Diver by Mona Al Qadiri, 2018

Diver by Mona Al Qadiri, 2018


Speaking in the local newspaper, The National, Al Qadiri muses on how there is, “a real sense of tragedy in her works that we haven’t found a more sustainable way of living”. As if by way of response Al Ghoussein’s unframed photographic portraits capture the stark natural beauty of a world seemingly beyond oilalbeit in the presence of portents of change in the form of a monster machine munching its way across an island landscape. As the home to wildlife havens including one for endangered species on Sir Bani Yas Island set up by the Sheikh Zayed and small eco-tourist resorts, Al Ghoussein’s portraits entitled Odysseus elicit multiple layers of interpretation; as a paean to the late Sheikh during this year’s festivities celebrating his life and achievements as “Father of the Nation”, as documentary evidence of a found environment, as a record bearing witness to change in a distinctive place within Indian Ocean habitats and as a challenge to normative oil dominated representations of Abu Dhabi. But there is still more. Utilizing his trademark practice of inserting his body into a landscape Al Ghoussein interrogates his own relations with landscape and change towards an understanding of his own identity and as he peers curiously into what looks like a giant nest, Al Ghoussein strikes a pose not too dissimilar to Alfraji’s stooped figures that we began with.

With contemporary art sitting in a nexus of marketing, media and globalising forces, there is of course hovering over any discussion about artistic production the spectre of the vexed relationship between art and institutional frameworks, artistic knowledge production and commodification in its many guises. This is clearly at its most acute at an art fair. Even when identified as extra commercial activities there will be those for whom lack of physical distance to the art market translates into what Fredric Jameson identifies as, “the loss of necessary critical distance”. These are indeed treacherous waters for artists to navigate. But these are treacherous times. As Kat Auster argued at a recent conference on Artistic Research Practices at Plymouth University, the unquestioning idealization of scientific fact manifests itself in the neglect of other forms of knowledge – the aesthetic, the experiential and the sensory.[ii]This loss she suggests has, created a void in our socio-political and environmental relations that has been filled with popular rhetoric that undermines our ability to engage with a wide range of views and potentialities. The production of artistic knowledge is therefore not only desirable but necessary. So maybe we should have a little more faith in arts shapeshifting ability to work with contradiction and its persistent efforts it makes to liberate itself from any systemic framework.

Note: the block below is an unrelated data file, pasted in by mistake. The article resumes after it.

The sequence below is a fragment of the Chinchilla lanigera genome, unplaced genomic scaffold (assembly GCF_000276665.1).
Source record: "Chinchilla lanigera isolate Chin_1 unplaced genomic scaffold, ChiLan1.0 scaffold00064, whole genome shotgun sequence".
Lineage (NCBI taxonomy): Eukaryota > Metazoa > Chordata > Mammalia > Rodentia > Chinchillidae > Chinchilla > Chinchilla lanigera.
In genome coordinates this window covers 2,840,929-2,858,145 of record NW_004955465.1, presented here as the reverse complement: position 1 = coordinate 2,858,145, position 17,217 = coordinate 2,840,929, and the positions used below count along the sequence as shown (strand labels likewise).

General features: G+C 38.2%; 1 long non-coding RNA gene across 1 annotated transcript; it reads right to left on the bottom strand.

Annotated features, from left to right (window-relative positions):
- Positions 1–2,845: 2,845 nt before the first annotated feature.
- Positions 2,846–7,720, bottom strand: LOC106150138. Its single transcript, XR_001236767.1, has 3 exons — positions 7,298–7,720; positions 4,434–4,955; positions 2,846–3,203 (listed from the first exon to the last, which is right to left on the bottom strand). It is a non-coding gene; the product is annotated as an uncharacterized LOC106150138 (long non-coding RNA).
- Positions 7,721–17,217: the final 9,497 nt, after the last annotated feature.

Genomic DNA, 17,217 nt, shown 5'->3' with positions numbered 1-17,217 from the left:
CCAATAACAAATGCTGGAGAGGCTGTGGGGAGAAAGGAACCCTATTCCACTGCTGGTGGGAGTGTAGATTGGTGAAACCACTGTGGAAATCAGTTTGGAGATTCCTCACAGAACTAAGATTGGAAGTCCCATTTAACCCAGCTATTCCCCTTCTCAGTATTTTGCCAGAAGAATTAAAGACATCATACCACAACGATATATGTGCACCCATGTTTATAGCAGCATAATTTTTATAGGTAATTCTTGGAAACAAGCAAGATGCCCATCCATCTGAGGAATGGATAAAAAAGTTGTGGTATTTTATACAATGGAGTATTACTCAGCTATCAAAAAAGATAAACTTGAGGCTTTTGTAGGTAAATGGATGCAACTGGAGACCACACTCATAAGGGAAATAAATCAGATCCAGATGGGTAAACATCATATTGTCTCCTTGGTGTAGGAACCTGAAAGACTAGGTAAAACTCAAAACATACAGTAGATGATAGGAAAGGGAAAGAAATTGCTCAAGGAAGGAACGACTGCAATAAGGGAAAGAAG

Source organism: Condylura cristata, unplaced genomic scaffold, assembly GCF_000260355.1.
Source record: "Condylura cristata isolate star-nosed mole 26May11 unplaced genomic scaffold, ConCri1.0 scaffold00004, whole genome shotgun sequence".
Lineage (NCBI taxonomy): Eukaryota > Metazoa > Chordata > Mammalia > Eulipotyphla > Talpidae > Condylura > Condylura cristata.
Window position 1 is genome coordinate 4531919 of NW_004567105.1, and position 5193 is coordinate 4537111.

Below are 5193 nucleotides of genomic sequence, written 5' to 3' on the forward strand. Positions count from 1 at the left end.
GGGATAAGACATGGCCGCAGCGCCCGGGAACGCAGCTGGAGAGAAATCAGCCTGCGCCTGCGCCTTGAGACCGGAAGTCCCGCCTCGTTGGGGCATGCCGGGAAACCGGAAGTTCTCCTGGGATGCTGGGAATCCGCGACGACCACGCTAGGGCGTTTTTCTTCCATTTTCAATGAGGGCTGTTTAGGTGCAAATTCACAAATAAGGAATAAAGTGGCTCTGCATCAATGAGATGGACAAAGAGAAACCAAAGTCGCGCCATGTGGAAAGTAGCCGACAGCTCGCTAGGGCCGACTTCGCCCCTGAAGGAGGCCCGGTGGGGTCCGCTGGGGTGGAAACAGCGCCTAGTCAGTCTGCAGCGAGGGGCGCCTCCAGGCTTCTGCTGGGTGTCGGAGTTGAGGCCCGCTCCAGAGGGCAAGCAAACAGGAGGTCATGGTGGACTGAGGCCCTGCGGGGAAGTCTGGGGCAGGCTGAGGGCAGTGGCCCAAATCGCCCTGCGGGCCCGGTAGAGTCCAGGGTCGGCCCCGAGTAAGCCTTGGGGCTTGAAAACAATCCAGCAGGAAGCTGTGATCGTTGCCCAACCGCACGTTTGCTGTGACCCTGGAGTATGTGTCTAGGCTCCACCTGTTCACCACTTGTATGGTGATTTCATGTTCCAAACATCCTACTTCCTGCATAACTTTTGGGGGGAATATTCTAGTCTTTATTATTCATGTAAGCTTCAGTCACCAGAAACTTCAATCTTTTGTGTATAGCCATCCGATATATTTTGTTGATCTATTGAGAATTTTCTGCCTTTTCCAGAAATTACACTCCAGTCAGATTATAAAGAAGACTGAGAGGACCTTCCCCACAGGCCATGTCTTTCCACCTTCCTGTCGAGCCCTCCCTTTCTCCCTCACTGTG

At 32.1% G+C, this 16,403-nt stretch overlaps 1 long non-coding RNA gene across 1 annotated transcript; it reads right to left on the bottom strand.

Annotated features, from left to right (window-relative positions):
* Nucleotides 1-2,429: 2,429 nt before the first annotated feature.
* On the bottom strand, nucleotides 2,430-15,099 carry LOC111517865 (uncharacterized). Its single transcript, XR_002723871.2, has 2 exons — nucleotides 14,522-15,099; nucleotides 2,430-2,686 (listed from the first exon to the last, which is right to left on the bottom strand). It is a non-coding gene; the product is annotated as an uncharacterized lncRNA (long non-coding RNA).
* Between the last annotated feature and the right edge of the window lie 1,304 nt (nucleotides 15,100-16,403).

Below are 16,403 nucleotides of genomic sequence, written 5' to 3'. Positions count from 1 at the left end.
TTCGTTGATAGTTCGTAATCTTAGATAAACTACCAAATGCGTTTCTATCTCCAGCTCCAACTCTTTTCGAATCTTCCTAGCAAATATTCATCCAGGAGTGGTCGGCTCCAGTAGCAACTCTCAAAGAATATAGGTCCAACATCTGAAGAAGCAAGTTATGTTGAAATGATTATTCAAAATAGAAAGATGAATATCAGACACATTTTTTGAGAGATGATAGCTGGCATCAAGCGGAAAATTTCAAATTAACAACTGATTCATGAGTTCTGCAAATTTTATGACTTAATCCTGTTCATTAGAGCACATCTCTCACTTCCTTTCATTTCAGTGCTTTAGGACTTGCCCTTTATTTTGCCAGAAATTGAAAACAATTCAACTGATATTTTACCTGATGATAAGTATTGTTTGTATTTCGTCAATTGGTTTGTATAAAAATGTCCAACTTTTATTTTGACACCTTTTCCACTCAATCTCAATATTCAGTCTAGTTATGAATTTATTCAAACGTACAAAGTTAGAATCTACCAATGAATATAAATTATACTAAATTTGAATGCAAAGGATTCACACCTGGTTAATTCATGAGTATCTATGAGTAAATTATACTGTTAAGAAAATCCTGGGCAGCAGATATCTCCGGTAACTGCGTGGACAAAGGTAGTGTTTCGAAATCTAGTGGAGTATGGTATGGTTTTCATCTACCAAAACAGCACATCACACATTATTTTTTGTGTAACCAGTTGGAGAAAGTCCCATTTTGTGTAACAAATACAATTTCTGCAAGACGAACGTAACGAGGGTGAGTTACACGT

Inherent in the artworks discussed here is the imperative to question, to probe to challenge knowledge and to partake in the negotiations between the representable and the intangible, the visible and the invisible. They engage with knowledge in a variety of ways to focus on its production and its loss, it’s retrieval and documentation and its multifarious mutations. In rendering this knowledge in poetic form, they produce not only thought-provoking works but also works of great formal beauty. Knowledge seen in this light is indeed a form of enlightenment and embracing it as such may allow Alfraji’s bowed figures to walk a little taller.

[i]Simon Sheikh, “Objects of Study or Commodification of Knowledge? Remarks on Artistic Research” in Art andResearch, 2009, Volume 2, No 2